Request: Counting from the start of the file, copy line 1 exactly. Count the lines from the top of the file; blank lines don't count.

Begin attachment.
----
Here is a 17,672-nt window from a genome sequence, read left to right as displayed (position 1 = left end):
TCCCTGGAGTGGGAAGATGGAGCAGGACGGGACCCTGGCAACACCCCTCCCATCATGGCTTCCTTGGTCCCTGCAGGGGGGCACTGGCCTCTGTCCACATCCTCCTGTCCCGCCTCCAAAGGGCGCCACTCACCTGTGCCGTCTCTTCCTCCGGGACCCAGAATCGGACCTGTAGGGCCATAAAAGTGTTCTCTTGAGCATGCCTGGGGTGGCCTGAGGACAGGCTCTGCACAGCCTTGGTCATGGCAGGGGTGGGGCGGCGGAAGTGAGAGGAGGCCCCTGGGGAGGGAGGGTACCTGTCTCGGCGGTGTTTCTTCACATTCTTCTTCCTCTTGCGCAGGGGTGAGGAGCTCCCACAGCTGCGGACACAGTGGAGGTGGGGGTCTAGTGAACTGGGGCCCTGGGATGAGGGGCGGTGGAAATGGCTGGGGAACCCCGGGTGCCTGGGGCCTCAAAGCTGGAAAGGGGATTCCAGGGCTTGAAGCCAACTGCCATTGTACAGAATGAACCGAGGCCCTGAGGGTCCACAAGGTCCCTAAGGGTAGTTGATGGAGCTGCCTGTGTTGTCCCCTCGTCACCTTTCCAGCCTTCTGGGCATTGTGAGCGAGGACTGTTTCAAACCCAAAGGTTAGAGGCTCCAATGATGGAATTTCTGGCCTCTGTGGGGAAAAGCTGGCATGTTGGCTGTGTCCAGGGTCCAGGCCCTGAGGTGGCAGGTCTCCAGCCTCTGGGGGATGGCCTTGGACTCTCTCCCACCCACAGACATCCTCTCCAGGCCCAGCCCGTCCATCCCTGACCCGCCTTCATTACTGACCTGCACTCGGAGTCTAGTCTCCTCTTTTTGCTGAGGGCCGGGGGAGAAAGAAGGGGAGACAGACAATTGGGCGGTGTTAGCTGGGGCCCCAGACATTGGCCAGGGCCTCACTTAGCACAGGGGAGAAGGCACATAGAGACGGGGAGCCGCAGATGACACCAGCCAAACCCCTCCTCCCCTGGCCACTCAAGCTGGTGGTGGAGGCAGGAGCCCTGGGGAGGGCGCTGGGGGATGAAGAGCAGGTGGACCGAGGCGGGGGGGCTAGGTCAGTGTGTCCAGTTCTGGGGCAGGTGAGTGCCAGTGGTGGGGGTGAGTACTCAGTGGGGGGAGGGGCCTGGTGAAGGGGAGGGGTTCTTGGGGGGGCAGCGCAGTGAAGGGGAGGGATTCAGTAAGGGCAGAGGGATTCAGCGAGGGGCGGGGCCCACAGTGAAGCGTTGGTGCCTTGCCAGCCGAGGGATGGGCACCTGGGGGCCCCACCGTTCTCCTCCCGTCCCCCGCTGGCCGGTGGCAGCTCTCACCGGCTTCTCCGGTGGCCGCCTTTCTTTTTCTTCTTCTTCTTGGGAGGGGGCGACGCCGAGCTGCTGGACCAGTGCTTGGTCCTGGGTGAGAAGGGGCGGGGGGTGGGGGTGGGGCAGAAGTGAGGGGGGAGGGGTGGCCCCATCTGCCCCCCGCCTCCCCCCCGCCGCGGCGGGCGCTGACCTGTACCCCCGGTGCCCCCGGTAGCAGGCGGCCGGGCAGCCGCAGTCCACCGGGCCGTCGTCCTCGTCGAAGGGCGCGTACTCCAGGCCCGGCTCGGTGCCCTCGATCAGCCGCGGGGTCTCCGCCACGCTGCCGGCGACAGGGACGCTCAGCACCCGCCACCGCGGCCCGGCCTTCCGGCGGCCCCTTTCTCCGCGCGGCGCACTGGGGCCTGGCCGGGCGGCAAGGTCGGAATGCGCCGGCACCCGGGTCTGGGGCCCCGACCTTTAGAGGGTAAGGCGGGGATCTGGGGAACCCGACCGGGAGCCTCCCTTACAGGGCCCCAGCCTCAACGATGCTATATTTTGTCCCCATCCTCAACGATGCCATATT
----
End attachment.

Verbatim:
Here is a 17,672-nt window from a genome sequence, read left to right as displayed (position 1 = left end):